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Young Sporting Kansas City midfielder Uri Rosell showing he has the skills, brains to be a star

KANSAS CITY, Mo. – A lot of things have happened to Uri Rosell since he arrived in Kansas City a little more than a year ago.

He's celebrated his 21st birthday, learned English, applied to college – and emerged as a savvy, durable, technically gifted player who has become a key part of Sporting Kansas City's midfield corps and is poised on the brink of stardom.

“Uri's a winner in everything that he does, and that's all he's concerned about,” manager Peter Vermes said on Wednesday during the club's weekly news conference. “He leaves everything on the field every single game, and that's a really hard quality to come by in what we do.”

Still, it took a while for Rosell to get his shot at showing those qualities. After joining the club in early August from FC Barcelona's B team, the young Spanish defensive midfielder understudied veteran Júlio César for most of the rest of the 2013 regular season before showing his breakout potential in the home leg of Sporting's first-round playoff defeat to Houston.

“The five, six months he was here, he had a chance to see the game in MLS, watch the different teams play and get a feel for it as opposed to being thrown to the lions right away,” Vermes said. "It's nice when you have the ability to bring a guy along, so he's got some ability to build into it.”

With Júlio César waived in the offseason, the job became Rosell's to lose – and he has held onto it tenaciously since the beginning of the year. And while the observation period helped, there's no substitute for match experience.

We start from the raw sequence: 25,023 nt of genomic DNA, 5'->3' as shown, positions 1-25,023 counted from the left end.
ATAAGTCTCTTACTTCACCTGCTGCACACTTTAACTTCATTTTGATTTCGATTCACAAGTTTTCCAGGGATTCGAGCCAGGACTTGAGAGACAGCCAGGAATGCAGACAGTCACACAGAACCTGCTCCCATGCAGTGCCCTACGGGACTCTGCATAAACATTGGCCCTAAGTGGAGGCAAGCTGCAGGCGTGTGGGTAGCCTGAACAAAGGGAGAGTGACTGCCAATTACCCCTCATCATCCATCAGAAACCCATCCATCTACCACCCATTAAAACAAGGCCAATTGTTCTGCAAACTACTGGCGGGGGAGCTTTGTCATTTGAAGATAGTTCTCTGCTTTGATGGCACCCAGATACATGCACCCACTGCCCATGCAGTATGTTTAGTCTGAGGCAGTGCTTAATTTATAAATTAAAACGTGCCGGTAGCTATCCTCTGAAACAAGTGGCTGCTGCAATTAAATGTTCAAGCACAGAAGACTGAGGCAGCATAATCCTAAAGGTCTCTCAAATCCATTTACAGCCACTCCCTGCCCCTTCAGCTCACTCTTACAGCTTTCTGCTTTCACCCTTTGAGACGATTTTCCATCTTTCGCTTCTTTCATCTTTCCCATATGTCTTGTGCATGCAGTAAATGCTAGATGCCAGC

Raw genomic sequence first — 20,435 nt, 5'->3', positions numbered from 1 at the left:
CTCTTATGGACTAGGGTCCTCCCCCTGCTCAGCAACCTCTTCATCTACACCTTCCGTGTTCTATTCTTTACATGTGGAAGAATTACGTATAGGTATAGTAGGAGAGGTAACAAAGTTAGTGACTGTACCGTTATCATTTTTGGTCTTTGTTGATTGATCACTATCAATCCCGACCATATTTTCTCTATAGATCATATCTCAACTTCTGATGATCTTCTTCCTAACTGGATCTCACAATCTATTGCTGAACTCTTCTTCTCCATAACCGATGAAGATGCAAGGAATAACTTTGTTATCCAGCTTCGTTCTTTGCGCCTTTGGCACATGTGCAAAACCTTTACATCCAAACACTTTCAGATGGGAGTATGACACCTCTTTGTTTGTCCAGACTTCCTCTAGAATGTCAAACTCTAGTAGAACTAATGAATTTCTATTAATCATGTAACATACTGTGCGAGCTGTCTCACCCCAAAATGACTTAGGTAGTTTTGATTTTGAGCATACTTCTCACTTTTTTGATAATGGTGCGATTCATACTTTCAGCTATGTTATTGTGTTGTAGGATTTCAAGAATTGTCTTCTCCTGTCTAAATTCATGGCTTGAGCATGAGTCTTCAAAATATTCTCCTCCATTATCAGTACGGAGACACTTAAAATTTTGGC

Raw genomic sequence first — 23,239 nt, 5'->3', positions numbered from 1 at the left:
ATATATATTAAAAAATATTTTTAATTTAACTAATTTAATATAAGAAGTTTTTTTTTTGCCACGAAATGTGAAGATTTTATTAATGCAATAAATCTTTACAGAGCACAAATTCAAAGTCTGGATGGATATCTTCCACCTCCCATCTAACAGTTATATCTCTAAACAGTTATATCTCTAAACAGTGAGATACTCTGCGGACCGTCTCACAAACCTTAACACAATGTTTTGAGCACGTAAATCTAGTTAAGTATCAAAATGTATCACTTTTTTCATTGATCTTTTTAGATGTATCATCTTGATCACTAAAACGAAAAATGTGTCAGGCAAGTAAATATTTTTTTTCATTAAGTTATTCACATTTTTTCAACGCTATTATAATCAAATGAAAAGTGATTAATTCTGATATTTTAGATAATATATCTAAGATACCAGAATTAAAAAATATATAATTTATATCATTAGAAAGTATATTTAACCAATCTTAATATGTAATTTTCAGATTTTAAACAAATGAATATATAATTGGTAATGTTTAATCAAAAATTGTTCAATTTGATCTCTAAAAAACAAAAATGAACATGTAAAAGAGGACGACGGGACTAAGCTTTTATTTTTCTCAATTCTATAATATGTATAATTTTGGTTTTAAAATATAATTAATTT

“This [observation] is important, but the most important part is when you play, you get these things,” he said on Wednesday. “Every game, you improve more, you improve more, and you know how the league is.”

Rosell has started 24 of 25 matches, the exception being a one-match suspension for caution accumulation, and leads Kansas City's outfield players in minutes with 2,069 going into Friday night's match at Chicago (8:30 pm ET, NBC Sports Network). He's also the league leader in interceptions with 102, after adding some weight to his frame to deal with MLS' more physical style.

Coming up through the Barça academy system, Rosell said, “I didn't use to have to do these things, because we had a lot more of the possession – but I like how we play here.”

Rosell's adaptation to Sporting's style shows both his focus and a wise-beyond-his-years grasp of the game, and that shows in his interception numbers.

“He's very good at that. I didn't know he was as good at that as he is,” Vermes said. “He's good one-on-one as well as reading the passing lanes.”

And Rosell is only going to keep getting better.

“I think with him there's a lot of upside,” he said. “A lot of upside in different aspects of his game. One that he's really, really taking to is the fact that he can play multiple games and recover and play, recover and play. That's something you've really got to be able to do in this league.”

And despite Sporting's crowded schedule, Rosell hopes to be loading even more onto his plate this fall. He has applied to the University of Missouri-Kansas City, where he wants to study business.

It wouldn't be the first time he's juggled the demands of football and higher education, though.

“I did two years in university when I was playing with Barça B,” he said. “It's complicated because you train a lot, you travel a lot and when you are at home you want to rest. But if your mentality is good and you want to study, and you want to be something after soccer, you have to do it. And I'm happy because I will do it here.”

Vermes has no problem with Rosell attempting the balancing act. In fact, he wouldn't mind if other players followed his lead.

“I think he's just very focused,” Vermes said. “He's just focused on what he's doing. He's very enthusiastic, very passionate about the game. He realizes that being a professional is his life. The side aspect is that he wants to continue to educate himself as a person. So I think it's a great combination of the two. I think more guys should do that than the other, instead of going home and playing video games all day.”

Steve Brisendine covers Sporting Kansas City for